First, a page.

“I was fortunate to be a student here, and I can tell you that I spent a year here that was not only successful but unforgettable,” said Benko. “I experienced and learned a lot here which I could use very effectively in my previous positions and currently, as well.  I made excellent friends from the one year from among both American and international students.”
                                                                                                                  Photos by Megan Clugh, USAWC Photo Lab
 
The atmosphere of this auditorium is just like it was back then—and sitting there among you are the top military leaders to be, he said.                        
 
“It is here where strategic leadership and management skills come together, this is something you have already learned about,” said Benko. 
 
Benko spoke of the Hungarian officer who will come to The War College for the next resident course and provided an overview of his nation’s military.
 
Hungary is a small country without large armed forces, but within the alliance it is not the size of the country but the contribution to the common cause that matters, said Benko.  Hungarian forces are present in Afghanistan, Mali and other regions of Africa, Cypress, China, and were also involved in Kosovo and Iraq. 
 
“We field over 160 positions at various NATO commands and headquarters,” said Benko.  “We operate a NATO military medical excellence center and we are responsible for organizing and managing international C-IED course, just to mention some of our contributions.” 
 
Benko also discussed the partnership with the Ohio National Guard which celebrates its 20th year of working together. 
 
Benko outlined the capabilities his country could offer within alliances and in the international area to include a joint engineer battalion with Slovakia, Romania and Ukraine for flood disasters, a multinational land force with Italy and Slovenia, policing missions in 2015 and a partnership with Poland, the Czech Republic and Slovakia in 2016.
 
He closed his remarks by thanking the War College for the honor and reminded students to take full advantage of their year here, which he called the best of his life.
 
 
 

 
America the Beautiful Federal Recreation military passes will continue to be accepted 
 
 
The U.S. Army Corps of Engineers announced on May 1 that it will continue to accept the America the Beautiful Federal Recreation Pass Program's Interagency Annual Pass for Military (Military Pass) at its more than 2,500 USACE-managed recreation areas nationwide. This link will give you more information on the locations of their lakes: http://corpslakes.usace.army.mil/visitors/booklet/Whole.pdf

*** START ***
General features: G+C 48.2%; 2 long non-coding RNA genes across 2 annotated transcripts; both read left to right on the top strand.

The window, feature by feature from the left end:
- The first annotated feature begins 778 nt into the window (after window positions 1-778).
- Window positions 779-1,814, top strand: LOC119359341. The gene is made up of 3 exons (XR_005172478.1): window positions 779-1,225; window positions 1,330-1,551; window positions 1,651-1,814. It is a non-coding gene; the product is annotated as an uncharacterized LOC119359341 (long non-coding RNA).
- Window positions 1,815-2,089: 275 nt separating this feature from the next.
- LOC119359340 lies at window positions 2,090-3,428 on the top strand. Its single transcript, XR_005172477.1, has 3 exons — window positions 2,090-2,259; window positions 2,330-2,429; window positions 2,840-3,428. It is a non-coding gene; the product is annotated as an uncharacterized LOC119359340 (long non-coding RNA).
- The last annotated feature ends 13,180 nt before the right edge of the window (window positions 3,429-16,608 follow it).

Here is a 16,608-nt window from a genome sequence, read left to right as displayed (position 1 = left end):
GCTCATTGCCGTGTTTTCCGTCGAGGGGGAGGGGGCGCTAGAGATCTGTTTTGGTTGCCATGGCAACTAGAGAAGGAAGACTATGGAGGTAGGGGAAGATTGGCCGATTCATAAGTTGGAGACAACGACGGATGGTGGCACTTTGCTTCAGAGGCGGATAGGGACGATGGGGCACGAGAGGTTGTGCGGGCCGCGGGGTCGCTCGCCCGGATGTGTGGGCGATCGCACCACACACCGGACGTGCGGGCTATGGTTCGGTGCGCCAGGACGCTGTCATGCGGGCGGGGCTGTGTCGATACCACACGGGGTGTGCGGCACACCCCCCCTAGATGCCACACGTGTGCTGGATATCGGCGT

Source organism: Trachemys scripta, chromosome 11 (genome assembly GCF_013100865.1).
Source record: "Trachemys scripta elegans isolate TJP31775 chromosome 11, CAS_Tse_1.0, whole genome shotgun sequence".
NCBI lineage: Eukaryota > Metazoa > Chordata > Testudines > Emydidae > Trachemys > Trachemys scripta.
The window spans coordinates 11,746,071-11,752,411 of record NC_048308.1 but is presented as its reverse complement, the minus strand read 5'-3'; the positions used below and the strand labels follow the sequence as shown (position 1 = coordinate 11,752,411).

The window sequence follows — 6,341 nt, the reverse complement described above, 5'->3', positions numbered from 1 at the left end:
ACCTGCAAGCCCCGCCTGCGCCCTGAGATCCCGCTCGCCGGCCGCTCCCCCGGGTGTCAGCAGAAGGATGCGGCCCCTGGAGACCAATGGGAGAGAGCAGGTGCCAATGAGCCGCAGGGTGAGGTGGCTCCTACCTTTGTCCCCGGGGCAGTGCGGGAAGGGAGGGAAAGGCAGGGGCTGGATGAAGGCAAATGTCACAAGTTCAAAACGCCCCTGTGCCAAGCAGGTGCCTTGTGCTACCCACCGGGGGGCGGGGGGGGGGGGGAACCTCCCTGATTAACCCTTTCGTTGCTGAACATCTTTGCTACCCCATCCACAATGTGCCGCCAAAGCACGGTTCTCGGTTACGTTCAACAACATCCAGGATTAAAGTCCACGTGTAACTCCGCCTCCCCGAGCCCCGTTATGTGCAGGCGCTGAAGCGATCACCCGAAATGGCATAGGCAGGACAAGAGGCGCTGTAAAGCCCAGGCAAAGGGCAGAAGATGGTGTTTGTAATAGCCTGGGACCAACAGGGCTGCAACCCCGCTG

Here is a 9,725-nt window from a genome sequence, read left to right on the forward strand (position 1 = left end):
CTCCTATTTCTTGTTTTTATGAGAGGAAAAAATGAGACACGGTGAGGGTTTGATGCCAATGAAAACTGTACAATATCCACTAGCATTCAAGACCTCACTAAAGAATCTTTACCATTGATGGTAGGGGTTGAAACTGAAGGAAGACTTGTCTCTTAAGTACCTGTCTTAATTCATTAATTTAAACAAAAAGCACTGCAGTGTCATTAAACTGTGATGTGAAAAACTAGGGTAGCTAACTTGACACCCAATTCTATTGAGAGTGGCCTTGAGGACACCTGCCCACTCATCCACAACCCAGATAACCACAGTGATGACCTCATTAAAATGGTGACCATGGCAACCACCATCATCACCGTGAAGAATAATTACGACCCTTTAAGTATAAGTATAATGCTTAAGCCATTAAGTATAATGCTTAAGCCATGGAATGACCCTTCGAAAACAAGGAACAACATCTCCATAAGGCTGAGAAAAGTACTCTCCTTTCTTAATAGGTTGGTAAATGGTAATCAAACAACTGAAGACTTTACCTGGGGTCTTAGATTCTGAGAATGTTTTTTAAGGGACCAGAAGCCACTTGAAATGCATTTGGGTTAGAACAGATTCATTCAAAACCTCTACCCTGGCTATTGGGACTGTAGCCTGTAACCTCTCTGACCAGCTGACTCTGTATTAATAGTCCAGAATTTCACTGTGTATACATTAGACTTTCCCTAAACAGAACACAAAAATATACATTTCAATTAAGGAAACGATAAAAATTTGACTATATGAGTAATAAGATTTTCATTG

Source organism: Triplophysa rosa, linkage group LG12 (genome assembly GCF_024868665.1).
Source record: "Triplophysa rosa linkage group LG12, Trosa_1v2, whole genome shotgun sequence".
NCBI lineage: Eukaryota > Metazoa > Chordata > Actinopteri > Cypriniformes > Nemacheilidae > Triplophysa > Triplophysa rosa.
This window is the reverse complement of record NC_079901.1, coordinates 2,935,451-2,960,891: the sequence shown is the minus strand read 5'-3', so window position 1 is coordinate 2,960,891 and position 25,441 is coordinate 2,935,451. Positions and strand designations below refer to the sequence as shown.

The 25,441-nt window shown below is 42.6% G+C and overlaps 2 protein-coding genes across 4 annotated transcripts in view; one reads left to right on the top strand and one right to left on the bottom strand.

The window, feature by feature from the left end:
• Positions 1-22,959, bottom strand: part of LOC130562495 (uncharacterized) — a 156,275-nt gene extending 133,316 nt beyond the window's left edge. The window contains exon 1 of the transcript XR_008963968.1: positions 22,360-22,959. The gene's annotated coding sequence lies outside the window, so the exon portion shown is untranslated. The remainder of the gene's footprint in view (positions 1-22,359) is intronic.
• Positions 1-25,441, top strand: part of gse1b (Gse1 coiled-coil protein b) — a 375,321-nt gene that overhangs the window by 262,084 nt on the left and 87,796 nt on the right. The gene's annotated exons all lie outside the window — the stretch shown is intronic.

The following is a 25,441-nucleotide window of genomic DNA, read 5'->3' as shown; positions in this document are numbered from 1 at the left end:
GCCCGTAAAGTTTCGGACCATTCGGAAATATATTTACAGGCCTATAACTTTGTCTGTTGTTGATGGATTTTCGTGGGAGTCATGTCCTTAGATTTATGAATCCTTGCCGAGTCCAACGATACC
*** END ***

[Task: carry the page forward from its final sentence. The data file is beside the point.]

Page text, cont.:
Initiated last year, service men and women - Army, Navy, Air Force, Marines, Coast Guard, and activated National Guard and Reserves, and their dependents who present the Interagency Military Pass will receive a fee waiver to USACE-managed day-use areas (boat launches and swimming areas).
 
The Military Pass, which is free, may be obtained in person at U.S. Forest Service, National Park Service, Bureau of Reclamation, Bureau of Land Management and U.S. Fish and Wildlife Service facilities. Additional information on the Federal Recreation Pass Program is available at http://store.usgs.gov/pass/annual.html
 
Military members and their dependents may also present a Department of the Defense Identification Card or Common Access Card to receive the day-use fee waiver at USACE-managed day-use areas. http://www.army.mil/article/102418/
 

By Thomas Zimmerman, Army War College
Ground broken for the Sgt. Andrew McConnell Youth Center

Col. Scott, Kathy and Amelia McConnell unveil the sign for the Sergeant Andrew McConnell Youth Center during the groundbreaking ceremony May 7. The $6 million, 20,000 square foot facility is named in honor of Sgt. McConnell who was killed in Afghanistan in 2009.

For more photos visit www.facebook.com/usawc

A fallen Solider, father, son, student, friend, and Carlisle Barracks community member was honored and remembered during a ground breaking ceremony for a new Youth Center here May 7.

In front of friends, family and the Carlisle Barracks community, Maj. Gen. Tony Cucolo, Army WarCollege Commandant,hosted the ground breaking ceremony for the Sergeant Andrew McConnell Youth Center. The $6 million, 20,000 square foot facility is named in honor of Sgt. McConnell, the son of Col. Scott and Kathy McConnell, who was killed in Afghanistan in 2009.

“It’s truly an honor for this facility to be named in honor of our son,” said Col. McConnell. “My son would be humbled by this. It ensures that his name will live on.”

Cucolo echoed the sentiment before sharing the story of Sgt. Andrew McConnell.

“Taking an honorable and useful place in the lexicon of Armed Forces Families who live and work at Carlisle Barracks will be the name McConnell,” said Cucolo. “Andrew’s story will be told over and over again, because when you walk into this beautiful facility you will see his picture... and several generations of parents and children, especially the Army kids, will learn that United States Army Sergeant Andrew Harron McConnell, for whom this center will be dedicated and named, was an Army kid too.”

As an Army Brat, Andrew moved eleven times and attended seven different schools. While his father was a student at The War College, Andrew was employed by the Carlisle Barracks Sports Office where he, as he did with everyone he encountered, left an indelible impression, said Cucolo.

Answering a burning desire to serve his country, Andrew enlisted in the Infantry in October 2005, when he knew the country was deeply engaged in two wars.

“He volunteered knowing full well he would go into harm’s way,” said Cucolo.

Maj. Gen. Tony Cucolo, Army War College Commandant, Mel Irwin, Carlisle Barracks Children and Youth Services director, a representative from Atlantic Marine Construction, Amelia McConnell, Command Sgt. Maj. Robert Blakey and Lt. Col. William McDonough, garrison commander, break ground for the new facility.